# How to deal with intermittent NA values in a price series when calculating returns

Let's say a have a price series for a share for the year 2000. On the 27th of July 2000, there is a missing value represented by NA. This was not a holiday or any other non trading day as other shares have values on that same day.

Now when calculating returns, what is the best approach to use? Do I fill the NA with the previous observation or do I leave it as is? The former method creates a return of 0 on the 27th of July while the latter creates two NA values and another one on the 28th of July. Which is the more appropriate method in this case?

• The answer would depend on the purpose and sample length you have. If you have sufficient enough observations, dropping one is negligible. Alternatively, you might also want to consider replacing NA with a median of (some windows of) the sample. – Evgenii Sep 22 at 20:01
• It depends. For many purposes filling in the 27 July price with the previous price is acceptable. For a more sophisticated approach you would need a statistical model that predicts the price (based for ex on what the market as a whole did that day). In most cases I use the former approach. I never use a median, it could give a misleading return. – Alex C Sep 22 at 20:07
• It's subjective how you handle this - but probably the most used method is 'forward-filling' -- just take the most recently observed value. – Jared Sep 22 at 20:07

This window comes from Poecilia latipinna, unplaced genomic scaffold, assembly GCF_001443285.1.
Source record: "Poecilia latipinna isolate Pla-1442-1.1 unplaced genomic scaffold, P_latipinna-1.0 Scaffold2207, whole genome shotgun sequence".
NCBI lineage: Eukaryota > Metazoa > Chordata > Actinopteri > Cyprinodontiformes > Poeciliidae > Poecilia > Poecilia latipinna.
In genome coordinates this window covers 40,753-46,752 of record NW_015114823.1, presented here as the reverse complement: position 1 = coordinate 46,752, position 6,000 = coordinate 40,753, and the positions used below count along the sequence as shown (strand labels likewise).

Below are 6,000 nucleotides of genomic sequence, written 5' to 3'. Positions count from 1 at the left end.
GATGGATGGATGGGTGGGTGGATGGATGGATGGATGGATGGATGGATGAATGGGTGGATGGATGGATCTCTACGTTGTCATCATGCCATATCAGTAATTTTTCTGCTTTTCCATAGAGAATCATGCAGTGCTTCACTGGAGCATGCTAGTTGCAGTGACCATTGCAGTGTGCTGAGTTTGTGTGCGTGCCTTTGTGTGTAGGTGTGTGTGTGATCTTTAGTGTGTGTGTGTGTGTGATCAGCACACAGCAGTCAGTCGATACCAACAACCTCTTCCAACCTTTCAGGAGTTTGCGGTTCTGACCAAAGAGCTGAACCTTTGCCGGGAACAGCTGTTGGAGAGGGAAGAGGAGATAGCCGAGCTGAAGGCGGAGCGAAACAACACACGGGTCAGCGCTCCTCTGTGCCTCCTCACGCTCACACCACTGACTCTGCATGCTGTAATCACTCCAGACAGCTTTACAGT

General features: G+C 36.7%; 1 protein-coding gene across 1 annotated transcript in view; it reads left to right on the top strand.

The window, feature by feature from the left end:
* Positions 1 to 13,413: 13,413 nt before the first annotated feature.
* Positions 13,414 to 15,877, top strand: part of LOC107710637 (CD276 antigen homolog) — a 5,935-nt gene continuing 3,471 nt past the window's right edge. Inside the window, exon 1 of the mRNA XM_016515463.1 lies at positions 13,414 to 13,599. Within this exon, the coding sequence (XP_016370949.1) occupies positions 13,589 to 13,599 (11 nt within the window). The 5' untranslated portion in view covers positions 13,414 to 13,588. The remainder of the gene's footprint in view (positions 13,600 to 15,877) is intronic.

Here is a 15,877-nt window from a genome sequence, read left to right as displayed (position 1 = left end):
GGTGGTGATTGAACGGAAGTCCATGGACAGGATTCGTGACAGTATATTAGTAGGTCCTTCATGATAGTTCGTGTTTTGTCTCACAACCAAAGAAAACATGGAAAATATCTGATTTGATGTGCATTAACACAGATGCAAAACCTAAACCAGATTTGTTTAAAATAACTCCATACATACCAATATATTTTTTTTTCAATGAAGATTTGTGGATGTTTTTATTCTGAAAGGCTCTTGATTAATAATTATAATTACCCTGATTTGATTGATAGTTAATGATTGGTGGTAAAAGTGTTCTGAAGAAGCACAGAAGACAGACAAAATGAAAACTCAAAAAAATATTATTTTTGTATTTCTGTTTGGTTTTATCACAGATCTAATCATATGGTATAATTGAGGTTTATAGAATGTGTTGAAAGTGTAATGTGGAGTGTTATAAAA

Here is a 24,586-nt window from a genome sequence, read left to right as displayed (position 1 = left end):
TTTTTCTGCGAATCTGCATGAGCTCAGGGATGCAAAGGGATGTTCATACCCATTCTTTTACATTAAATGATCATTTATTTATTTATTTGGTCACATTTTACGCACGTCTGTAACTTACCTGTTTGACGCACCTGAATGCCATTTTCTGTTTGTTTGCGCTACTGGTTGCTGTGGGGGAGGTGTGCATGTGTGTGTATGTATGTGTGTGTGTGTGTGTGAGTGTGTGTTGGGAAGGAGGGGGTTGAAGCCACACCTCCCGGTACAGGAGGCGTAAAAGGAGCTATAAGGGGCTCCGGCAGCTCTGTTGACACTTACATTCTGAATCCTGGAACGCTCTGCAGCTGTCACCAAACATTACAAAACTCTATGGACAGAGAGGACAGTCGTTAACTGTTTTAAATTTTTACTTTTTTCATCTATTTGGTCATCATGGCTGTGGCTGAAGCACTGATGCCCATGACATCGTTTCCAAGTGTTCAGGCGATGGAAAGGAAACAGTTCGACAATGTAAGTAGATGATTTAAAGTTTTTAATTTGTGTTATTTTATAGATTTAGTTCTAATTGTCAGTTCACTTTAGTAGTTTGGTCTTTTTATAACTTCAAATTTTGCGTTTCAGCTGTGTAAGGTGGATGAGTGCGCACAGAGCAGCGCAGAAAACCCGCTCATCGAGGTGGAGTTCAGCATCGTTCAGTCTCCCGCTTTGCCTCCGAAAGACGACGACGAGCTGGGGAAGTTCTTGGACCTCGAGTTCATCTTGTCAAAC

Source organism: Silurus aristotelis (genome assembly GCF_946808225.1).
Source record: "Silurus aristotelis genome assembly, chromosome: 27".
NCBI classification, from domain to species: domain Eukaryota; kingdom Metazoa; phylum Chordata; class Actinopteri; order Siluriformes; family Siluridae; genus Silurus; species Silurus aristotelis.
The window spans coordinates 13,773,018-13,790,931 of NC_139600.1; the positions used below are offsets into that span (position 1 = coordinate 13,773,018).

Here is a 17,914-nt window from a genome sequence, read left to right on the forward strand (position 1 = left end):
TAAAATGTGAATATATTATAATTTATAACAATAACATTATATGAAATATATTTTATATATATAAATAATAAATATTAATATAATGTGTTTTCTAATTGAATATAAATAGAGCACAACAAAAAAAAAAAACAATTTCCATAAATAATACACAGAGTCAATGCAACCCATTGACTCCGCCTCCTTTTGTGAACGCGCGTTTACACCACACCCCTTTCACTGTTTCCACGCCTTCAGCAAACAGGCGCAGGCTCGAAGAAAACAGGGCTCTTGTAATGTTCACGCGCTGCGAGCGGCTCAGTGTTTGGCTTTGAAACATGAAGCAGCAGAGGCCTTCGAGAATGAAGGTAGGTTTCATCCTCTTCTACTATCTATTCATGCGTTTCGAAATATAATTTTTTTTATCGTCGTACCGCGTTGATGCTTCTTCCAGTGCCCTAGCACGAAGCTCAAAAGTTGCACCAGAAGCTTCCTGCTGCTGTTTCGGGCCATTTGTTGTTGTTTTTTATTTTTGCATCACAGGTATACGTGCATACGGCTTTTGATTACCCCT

There isn't a single answer to this question. It strongly depends on your goals and why it is missing. If you have a long enough time-series, you will find large numbers of missing data points. The NYSE used to maintain a post for companies that did not trade weekly not so long ago.

However, unless you have cause to believe there was a reason for it to be omitted other than that no trade happened on that day, there are three rather simple solutions (remembering that a simple solution in statistics is usually non-existent).

The first is to note that if an allocation is $$p\times{q}$$, then it isn't $$p$$ that is missing, it is that $$q=0$$. If you were working with allocations rather than prices, then you eliminate the problem because $$pq=0$$. However, very few people work with allocations, mostly those who work with liquidity related questions. The other issue is that it will look like a jump and/or cause a division by zero error.

The second is to treat the missing price as a parameter rather than as data. You should only do this if you believe the value is missing because of a reporting error rather than because of the lack of a trade. It will require that you use a Bayesian method. Bayesian methods not only have natural ways to deal with missing data that are well understood, but they also do not disturb parameter estimates. For example, putting in the median of the interim days' prices disturbs the estimation of both the center of location and the scale parameter.

Imagine a very simple model, for illustration purposes of $$p_{t+1}=\beta{p_t}+\alpha+\epsilon_{t+1}$$. Also imagine that you are missing only one observation, observation $$k$$. You can have many missing ones as the process is the same for many as for one. Having one simplifies notation.

If no observations were missing, then you would have to construct a prior probability density for $$\beta,\alpha$$ and $$\sigma,$$ the scale parameter of the model. In addition, it would be possible there were other parameters such as $$\theta$$, but we will ignore anything else. The solution would be $$\Pr(\beta;\alpha;\sigma|p_1\dots{p}_T).$$

With a missing observation, you would construct a prior distribution for $$\beta,\alpha,\sigma,$$ and $$p_k$$. The nice thing is that you can use $$p_1\dots{p_{k-1}}\cup{p_{k+1}}\dots{p}_T,$$ to form the prior distribution regarding the location of $$p_k$$. You would be solving $$\Pr(\beta;\alpha;\sigma;p_k|p_1\dots{p_{k-1}}\cup{p_{k+1}}\dots{p}_T).$$